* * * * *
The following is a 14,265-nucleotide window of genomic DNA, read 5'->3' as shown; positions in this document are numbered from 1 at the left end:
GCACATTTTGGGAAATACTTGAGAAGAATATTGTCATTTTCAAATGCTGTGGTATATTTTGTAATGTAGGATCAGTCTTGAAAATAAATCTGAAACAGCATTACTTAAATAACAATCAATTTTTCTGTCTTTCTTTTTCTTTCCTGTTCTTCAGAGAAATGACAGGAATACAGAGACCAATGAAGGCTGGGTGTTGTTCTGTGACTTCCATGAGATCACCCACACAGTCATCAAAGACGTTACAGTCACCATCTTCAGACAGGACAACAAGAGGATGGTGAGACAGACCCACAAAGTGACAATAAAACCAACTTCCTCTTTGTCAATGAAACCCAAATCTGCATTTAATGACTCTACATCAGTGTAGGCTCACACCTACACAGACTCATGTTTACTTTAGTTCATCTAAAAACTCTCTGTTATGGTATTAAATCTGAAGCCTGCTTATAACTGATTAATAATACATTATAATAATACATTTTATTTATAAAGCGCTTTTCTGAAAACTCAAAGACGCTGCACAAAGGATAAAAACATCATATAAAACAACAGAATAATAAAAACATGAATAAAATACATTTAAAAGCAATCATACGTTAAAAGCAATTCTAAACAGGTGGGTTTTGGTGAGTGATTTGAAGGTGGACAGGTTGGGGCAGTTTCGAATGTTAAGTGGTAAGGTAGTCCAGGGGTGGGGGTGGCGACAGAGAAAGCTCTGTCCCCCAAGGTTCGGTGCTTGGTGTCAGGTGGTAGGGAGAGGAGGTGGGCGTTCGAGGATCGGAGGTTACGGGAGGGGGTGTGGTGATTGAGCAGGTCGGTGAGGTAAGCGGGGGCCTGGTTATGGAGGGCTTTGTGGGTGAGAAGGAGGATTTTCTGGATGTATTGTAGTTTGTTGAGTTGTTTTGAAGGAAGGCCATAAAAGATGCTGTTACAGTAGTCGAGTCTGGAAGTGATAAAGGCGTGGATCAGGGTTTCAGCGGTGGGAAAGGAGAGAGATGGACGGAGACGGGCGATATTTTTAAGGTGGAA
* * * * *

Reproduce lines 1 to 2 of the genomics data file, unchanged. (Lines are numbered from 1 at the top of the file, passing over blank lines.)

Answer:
The following is a 14,265-nucleotide window of genomic DNA, read 5'->3' as shown; positions in this document are numbered from 1 at the left end:
GCACATTTTGGGAAATACTTGAGAAGAATATTGTCATTTTCAAATGCTGTGGTATATTTTGTAATGTAGGATCAGTCTTGAAAATAAATCTGAAACAGCATTACTTAAATAACAATCAATTTTTCTGTCTTTCTTTTTCTTTCCTGTTCTTCAGAGAAATGACAGGAATACAGAGACCAATGAAGGCTGGGTGTTGTTCTGTGACTTCCATGAGATCACCCACACAGTCATCAAAGACGTTACAGTCACCATCTTCAGACAGGACAACAAGAGGATGGTGAGACAGACCCACAAAGTGACAATAAAACCAACTTCCTCTTTGTCAATGAAACCCAAATCTGCATTTAATGACTCTACATCAGTGTAGGCTCACACCTACACAGACTCATGTTTACTTTAGTTCATCTAAAAACTCTCTGTTATGGTATTAAATCTGAAGCCTGCTTATAACTGATTAATAATACATTATAATAATACATTTTATTTATAAAGCGCTTTTCTGAAAACTCAAAGACGCTGCACAAAGGATAAAAACATCATATAAAACAACAGAATAATAAAAACATGAATAAAATACATTTAAAAGCAATCATACGTTAAAAGCAATTCTAAACAGGTGGGTTTTGGTGAGTGATTTGAAGGTGGACAGGTTGGGGCAGTTTCGAATGTTAAGTGGTAAGGTAGTCCAGGGGTGGGGGTGGCGACAGAGAAAGCTCTGTCCCCCAAGGTTCGGTGCTTGGTGTCAGGTGGTAGGGAGAGGAGGTGGGCGTTCGAGGATCGGAGGTTACGGGAGGGGGTGTGGTGATTGAGCAGGTCGGTGAGGTAAGCGGGGGCCTGGTTATGGAGGGCTTTGTGGGTGAGAAGGAGGATTTTCTGGATGTATTGTAGTTTGTTGAGTTGTTTTGAAGGAAGGCCATAAAAGATGCTGTTACAGTAGTCGAGTCTGGAAGTGATAAAGGCGTGGATCAGGGTTTCAGCGGTGGGAAAGGAGAGAGATGGACGGAGACGGGCGATATTTTTAAGGTGGAA